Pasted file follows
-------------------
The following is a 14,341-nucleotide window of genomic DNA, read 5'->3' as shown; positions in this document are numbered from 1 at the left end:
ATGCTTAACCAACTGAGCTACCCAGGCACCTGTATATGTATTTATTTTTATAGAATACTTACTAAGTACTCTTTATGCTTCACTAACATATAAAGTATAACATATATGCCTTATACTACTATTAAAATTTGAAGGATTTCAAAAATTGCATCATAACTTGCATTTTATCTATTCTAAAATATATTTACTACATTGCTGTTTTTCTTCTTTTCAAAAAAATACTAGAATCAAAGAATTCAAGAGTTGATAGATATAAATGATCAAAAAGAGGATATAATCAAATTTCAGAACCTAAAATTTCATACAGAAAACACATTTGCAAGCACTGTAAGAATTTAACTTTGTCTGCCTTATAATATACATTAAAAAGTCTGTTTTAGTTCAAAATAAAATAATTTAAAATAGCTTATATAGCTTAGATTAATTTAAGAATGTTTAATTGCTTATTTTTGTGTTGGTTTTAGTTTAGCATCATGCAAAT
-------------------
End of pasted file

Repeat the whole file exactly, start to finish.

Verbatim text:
The following is a 14,341-nucleotide window of genomic DNA, read 5'->3' as shown; positions in this document are numbered from 1 at the left end:
ATGCTTAACCAACTGAGCTACCCAGGCACCTGTATATGTATTTATTTTTATAGAATACTTACTAAGTACTCTTTATGCTTCACTAACATATAAAGTATAACATATATGCCTTATACTACTATTAAAATTTGAAGGATTTCAAAAATTGCATCATAACTTGCATTTTATCTATTCTAAAATATATTTACTACATTGCTGTTTTTCTTCTTTTCAAAAAAATACTAGAATCAAAGAATTCAAGAGTTGATAGATATAAATGATCAAAAAGAGGATATAATCAAATTTCAGAACCTAAAATTTCATACAGAAAACACATTTGCAAGCACTGTAAGAATTTAACTTTGTCTGCCTTATAATATACATTAAAAAGTCTGTTTTAGTTCAAAATAAAATAATTTAAAATAGCTTATATAGCTTAGATTAATTTAAGAATGTTTAATTGCTTATTTTTGTGTTGGTTTTAGTTTAGCATCATGCAAAT